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The company that recaptured Concordia will release the container ship in the Suez Canal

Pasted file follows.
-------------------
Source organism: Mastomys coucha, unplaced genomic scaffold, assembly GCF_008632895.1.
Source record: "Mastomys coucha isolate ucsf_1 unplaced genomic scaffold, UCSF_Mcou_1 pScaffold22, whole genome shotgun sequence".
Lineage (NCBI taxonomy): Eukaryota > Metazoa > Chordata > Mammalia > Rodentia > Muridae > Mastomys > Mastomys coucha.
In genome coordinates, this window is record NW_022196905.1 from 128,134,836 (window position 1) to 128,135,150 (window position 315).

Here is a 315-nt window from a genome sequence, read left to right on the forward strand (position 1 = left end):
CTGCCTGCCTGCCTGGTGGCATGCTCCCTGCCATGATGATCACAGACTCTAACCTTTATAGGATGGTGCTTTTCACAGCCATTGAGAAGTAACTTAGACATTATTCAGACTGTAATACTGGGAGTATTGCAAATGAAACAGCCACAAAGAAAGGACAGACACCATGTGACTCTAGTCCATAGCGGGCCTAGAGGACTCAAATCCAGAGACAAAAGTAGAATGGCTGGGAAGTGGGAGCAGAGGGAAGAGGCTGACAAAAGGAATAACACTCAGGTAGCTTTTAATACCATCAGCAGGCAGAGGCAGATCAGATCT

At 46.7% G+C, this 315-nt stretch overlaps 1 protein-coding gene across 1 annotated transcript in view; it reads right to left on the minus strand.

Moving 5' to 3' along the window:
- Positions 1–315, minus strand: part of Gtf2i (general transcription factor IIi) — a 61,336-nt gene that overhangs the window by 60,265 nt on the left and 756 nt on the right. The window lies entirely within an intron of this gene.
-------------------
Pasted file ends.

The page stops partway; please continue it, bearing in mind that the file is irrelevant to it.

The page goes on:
AGI – Smit Salvage, the company trying to free the Suez Canal from the container ship Ever Given, stranded last Tuesday, is the same company that took care to reclaim the Costa Concordia, which crashed off the island of Gillio in 2012. said Peter Berdowski, Royal CEO Boskalis, the company that acquired Smit Salvage in 2010, told Dutch public television that the artificial strait clearance process in Egypt could take “days or even weeks.” In an interview with Berdowski on a talk show, he compared Ever Geffen, which is 400 meters long and has a capacity of 220,000 tons, to “a very heavy whale stranded on the shore.” Berdowski explained that Smit Salvage’s team “is evaluating a series of hypotheses to determine how best to free the ship flying the Panama flag”, stressing how important it is, for example, to “look at the amount of water and the amount of oil in the boat. These are calculations. Complexes.” The Japanese company, Shwe Kisen Kaisha, the owner of the ship, said today that it is working with the channel authorities to solve the matter, but the process is “very difficult”. Meanwhile, the blockade imposed on the canal is costing, according to Bloomberg estimates, $ 9.6 billion a day. And now, as companies begin to count damages, the first rumors of insurance claims are spreading. Suez Canal services provider Laith Wakalat said after a short overnight break that efforts to re-float Evergiven, the 220,000-ton-400-meter giant, resumed early this morning. In the past few hours, diggers have cleaned the sand and mud around the giant boat, while several tugs are trying to move the ship even further, already lying on one side of the canal. Finally, the excavators brought ashore free the arch section. Even the bad weather, from the sandstorm that hit the area and caused the accident at low tide in the past few hours, did not advocate a quick solution to the problem. It does not help the low tide at these hours. Dubai-based marine services company Gac reported that the vessel has partially resurfaced and is now along the canal bank. Convoys and traffic are expected to resume once the ship is towed elsewhere. The accumulation of at least 150 ships loaded with oil, auto parts and FMCGs on both sides of the trade channel, through which nearly 50 ships pass daily, is the preferred route for a third of global container vessel traffic. Large.

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